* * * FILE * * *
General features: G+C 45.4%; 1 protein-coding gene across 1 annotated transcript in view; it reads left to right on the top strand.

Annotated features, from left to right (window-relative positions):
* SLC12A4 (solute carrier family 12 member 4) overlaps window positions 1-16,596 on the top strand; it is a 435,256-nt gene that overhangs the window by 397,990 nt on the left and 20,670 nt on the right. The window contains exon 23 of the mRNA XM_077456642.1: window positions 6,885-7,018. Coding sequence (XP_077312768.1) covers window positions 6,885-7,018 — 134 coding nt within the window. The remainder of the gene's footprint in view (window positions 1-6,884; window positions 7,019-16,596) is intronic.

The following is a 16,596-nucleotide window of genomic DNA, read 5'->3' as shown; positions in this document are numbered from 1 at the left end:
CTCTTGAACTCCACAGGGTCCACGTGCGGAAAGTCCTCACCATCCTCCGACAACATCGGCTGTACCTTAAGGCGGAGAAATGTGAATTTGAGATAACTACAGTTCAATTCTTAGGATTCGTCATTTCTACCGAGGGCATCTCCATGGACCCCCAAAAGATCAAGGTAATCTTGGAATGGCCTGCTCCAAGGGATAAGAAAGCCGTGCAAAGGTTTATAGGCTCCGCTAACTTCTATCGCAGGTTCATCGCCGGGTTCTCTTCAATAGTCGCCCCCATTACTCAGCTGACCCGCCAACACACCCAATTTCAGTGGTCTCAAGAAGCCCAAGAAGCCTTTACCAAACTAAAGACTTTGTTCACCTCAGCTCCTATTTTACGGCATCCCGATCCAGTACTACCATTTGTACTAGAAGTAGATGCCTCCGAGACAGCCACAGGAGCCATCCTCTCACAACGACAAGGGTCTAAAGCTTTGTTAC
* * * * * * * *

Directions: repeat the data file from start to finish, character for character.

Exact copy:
General features: G+C 45.4%; 1 protein-coding gene across 1 annotated transcript in view; it reads left to right on the top strand.

Annotated features, from left to right (window-relative positions):
* SLC12A4 (solute carrier family 12 member 4) overlaps window positions 1-16,596 on the top strand; it is a 435,256-nt gene that overhangs the window by 397,990 nt on the left and 20,670 nt on the right. The window contains exon 23 of the mRNA XM_077456642.1: window positions 6,885-7,018. Coding sequence (XP_077312768.1) covers window positions 6,885-7,018 — 134 coding nt within the window. The remainder of the gene's footprint in view (window positions 1-6,884; window positions 7,019-16,596) is intronic.

The following is a 16,596-nucleotide window of genomic DNA, read 5'->3' as shown; positions in this document are numbered from 1 at the left end:
CTCTTGAACTCCACAGGGTCCACGTGCGGAAAGTCCTCACCATCCTCCGACAACATCGGCTGTACCTTAAGGCGGAGAAATGTGAATTTGAGATAACTACAGTTCAATTCTTAGGATTCGTCATTTCTACCGAGGGCATCTCCATGGACCCCCAAAAGATCAAGGTAATCTTGGAATGGCCTGCTCCAAGGGATAAGAAAGCCGTGCAAAGGTTTATAGGCTCCGCTAACTTCTATCGCAGGTTCATCGCCGGGTTCTCTTCAATAGTCGCCCCCATTACTCAGCTGACCCGCCAACACACCCAATTTCAGTGGTCTCAAGAAGCCCAAGAAGCCTTTACCAAACTAAAGACTTTGTTCACCTCAGCTCCTATTTTACGGCATCCCGATCCAGTACTACCATTTGTACTAGAAGTAGATGCCTCCGAGACAGCCACAGGAGCCATCCTCTCACAACGACAAGGGTCTAAAGCTTTGTTAC